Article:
How to brace a wooden gate

Updated February 21, 2017

Wooden gates are simple structures that usually contain a front facade, back braces, as well as metal hinges and a latch, which allow the small wooden door to open and close. Since the wooden braces are exposed to the elements, they also become a vital part of the design. Occasionally the front and back side of a gate are reversed, so the pattern formed by the bracing members becomes the front of the enclosure. In either situation, a wooden gate is usually braced with two horizontal boards and at least one diagonal piece, which ties the whole unit together.

Lay out the vertical slats of the gate on a pair of saw horses and arrange the pieces so they create the final configuration of the gate. At this point, all boards should be cut to size, shaped (if necessary) and sanded. When laying out the planks, place the better sides facedown, as they will be the front of the gate.

Cut two pieces for your horizontal bracing. Length can vary, but the most common scenario is that each board is cut to the exact width of the gate. The hinge side of the horizontal brace should be flush with the outside edge but, on many occasions, the latch side of the cross brace will be shortened by 2.5 or 5 cm (1 or 2 inches) to allow for complete closure against a post.

Set each cross piece about 7.5 cm (3 inches) from the top and bottom of the gate. Pre-drill your screw holes with a drill bit that is just slightly smaller than the shank of the screw. Arrange the screw holes so that two or three land in each vertical plank.

Attach both cross braces with galvanised builder's screws. A special screw gun is the best tool for this job, but a variable-speed drill with a screw tip can be used for small projects.

Lay an uncut board on top of the unfinished gate. This will be the diagonal brace and it should stretch between the two cross braces. Begin at the top corner above the latch and run the board to the opposite bottom corner, located near the bottom hinge. Mark the top and bottom cut with a framing square, so the diagonal piece fits tight between the two cross pieces.

Cut the diagonal piece and attach this board to the back of the gate with the galvanised screws. Do this in the same manner as was used to attach the cross bracing. At this point, you should have a functional gate with Z bracing. Continued bracing can be applied to the same gate, but its presence is optional.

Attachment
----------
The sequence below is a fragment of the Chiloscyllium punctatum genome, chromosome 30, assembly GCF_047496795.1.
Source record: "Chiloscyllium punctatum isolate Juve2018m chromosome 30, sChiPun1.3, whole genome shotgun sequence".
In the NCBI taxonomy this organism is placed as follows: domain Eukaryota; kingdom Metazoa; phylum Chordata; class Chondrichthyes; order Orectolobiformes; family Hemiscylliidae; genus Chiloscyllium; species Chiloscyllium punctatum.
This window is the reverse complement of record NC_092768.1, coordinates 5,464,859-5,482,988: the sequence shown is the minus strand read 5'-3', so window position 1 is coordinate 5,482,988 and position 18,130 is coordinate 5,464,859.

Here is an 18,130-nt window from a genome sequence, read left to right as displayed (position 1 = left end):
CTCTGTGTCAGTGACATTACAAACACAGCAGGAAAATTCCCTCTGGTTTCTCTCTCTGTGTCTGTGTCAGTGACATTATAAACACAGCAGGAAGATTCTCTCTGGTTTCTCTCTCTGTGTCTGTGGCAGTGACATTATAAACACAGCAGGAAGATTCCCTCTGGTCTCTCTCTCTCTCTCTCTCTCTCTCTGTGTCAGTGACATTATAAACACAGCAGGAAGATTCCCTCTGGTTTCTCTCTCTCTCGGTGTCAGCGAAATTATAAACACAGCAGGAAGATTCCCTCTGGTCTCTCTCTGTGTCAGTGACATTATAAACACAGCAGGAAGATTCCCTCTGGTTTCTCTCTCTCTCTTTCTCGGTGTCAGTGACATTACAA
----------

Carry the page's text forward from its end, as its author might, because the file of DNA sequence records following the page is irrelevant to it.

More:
Lay one board on the back side of the gate, so it stretches diagonally from the top corner to the bottom corner. When done correctly, this board should run in the opposite direction of the first diagonal piece to form an X-shaped design.

Mark the board in four places to create an outline for the second installation of diagonal bracing. This will yield two cut pieces with sharp angles on both ends.

Cut the board with a circular saw to create the final two pieces of the X pattern.

Attach the two pieces to the back of the gate by making pre-drilled holes, then inserting a galvanised screw in each hole. This completes the X design.


The length of the galvanised screws should be about 6 mm (1/4 inch) shorter than the thickness of the gate. If the same wood stock is used for both the facing and the braces, the thickness will be twice the thickness of one board. The X design is stronger than the Z design. All the bracing must be of the same thickness, but if extra strength is desired, the back braces can be thicker than the facial boards. Always put spaces between the vertical facial pieces to cut down on wind resistance. A tall gate may require an additional middle cross brace. A 5 cm by 10 cm (2 by 4 inch) frame with the frame boards turned on edge can also be used as bracing.


The tips of the galvanised screws should not penetrate the front surface of the gate. Large gates can present problems for children while opening and closing.

Things You'll Need

  • Saw horses
  • Circular saw
  • Speed square
  • Tape measure
  • Framing square
  • Electric variable speed drill
  • Drill bits
  • Galvanised builder's flathead screws
  • Medium sandpaper
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About the Author

Henri Bauholz is a professional writer covering a variety of topics, including hiking, camping, foreign travel and nature. He has written travel articles for several online publications and his travels have taken him all over the world, from Mexico to Latin America and across the Atlantic to Europe.